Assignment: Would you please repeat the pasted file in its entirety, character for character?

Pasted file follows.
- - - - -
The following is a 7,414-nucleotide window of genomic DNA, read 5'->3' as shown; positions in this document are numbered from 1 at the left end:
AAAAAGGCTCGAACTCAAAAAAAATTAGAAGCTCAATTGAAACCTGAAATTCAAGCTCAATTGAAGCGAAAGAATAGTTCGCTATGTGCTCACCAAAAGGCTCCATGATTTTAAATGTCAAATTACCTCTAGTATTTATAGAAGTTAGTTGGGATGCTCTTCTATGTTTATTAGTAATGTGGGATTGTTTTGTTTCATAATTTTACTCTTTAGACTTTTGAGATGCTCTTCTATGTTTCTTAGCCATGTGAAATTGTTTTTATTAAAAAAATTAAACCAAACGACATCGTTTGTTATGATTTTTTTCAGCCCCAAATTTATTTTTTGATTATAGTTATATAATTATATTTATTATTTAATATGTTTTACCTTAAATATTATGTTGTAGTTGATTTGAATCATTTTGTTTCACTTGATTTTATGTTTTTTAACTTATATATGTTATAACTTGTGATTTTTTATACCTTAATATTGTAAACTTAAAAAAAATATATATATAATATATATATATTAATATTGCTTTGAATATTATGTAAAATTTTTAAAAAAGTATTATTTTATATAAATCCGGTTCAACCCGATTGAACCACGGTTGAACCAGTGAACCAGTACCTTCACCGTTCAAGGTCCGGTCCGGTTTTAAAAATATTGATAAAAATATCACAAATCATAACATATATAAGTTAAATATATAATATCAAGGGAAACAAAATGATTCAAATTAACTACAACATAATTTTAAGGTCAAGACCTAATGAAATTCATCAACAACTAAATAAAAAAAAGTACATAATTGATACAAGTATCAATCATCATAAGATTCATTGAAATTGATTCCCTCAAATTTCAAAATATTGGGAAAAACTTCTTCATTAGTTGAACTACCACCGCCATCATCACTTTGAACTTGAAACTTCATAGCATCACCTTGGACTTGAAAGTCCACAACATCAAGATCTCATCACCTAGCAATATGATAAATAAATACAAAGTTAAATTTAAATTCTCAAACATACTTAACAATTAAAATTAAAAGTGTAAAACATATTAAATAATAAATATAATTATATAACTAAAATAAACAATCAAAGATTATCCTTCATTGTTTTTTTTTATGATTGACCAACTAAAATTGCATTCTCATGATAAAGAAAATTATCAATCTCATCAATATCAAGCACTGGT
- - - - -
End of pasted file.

The following is a 7,414-nucleotide window of genomic DNA, read 5'->3' as shown; positions in this document are numbered from 1 at the left end:
AAAAAGGCTCGAACTCAAAAAAAATTAGAAGCTCAATTGAAACCTGAAATTCAAGCTCAATTGAAGCGAAAGAATAGTTCGCTATGTGCTCACCAAAAGGCTCCATGATTTTAAATGTCAAATTACCTCTAGTATTTATAGAAGTTAGTTGGGATGCTCTTCTATGTTTATTAGTAATGTGGGATTGTTTTGTTTCATAATTTTACTCTTTAGACTTTTGAGATGCTCTTCTATGTTTCTTAGCCATGTGAAATTGTTTTTATTAAAAAAATTAAACCAAACGACATCGTTTGTTATGATTTTTTTCAGCCCCAAATTTATTTTTTGATTATAGTTATATAATTATATTTATTATTTAATATGTTTTACCTTAAATATTATGTTGTAGTTGATTTGAATCATTTTGTTTCACTTGATTTTATGTTTTTTAACTTATATATGTTATAACTTGTGATTTTTTATACCTTAATATTGTAAACTTAAAAAAAATATATATATAATATATATATATTAATATTGCTTTGAATATTATGTAAAATTTTTAAAAAAGTATTATTTTATATAAATCCGGTTCAACCCGATTGAACCACGGTTGAACCAGTGAACCAGTACCTTCACCGTTCAAGGTCCGGTCCGGTTTTAAAAATATTGATAAAAATATCACAAATCATAACATATATAAGTTAAATATATAATATCAAGGGAAACAAAATGATTCAAATTAACTACAACATAATTTTAAGGTCAAGACCTAATGAAATTCATCAACAACTAAATAAAAAAAAGTACATAATTGATACAAGTATCAATCATCATAAGATTCATTGAAATTGATTCCCTCAAATTTCAAAATATTGGGAAAAACTTCTTCATTAGTTGAACTACCACCGCCATCATCACTTTGAACTTGAAACTTCATAGCATCACCTTGGACTTGAAAGTCCACAACATCAAGATCTCATCACCTAGCAATATGATAAATAAATACAAAGTTAAATTTAAATTCTCAAACATACTTAACAATTAAAATTAAAAGTGTAAAACATATTAAATAATAAATATAATTATATAACTAAAATAAACAATCAAAGATTATCCTTCATTGTTTTTTTTTATGATTGACCAACTAAAATTGCATTCTCATGATAAAGAAAATTATCAATCTCATCAATATCAAGCACTGGT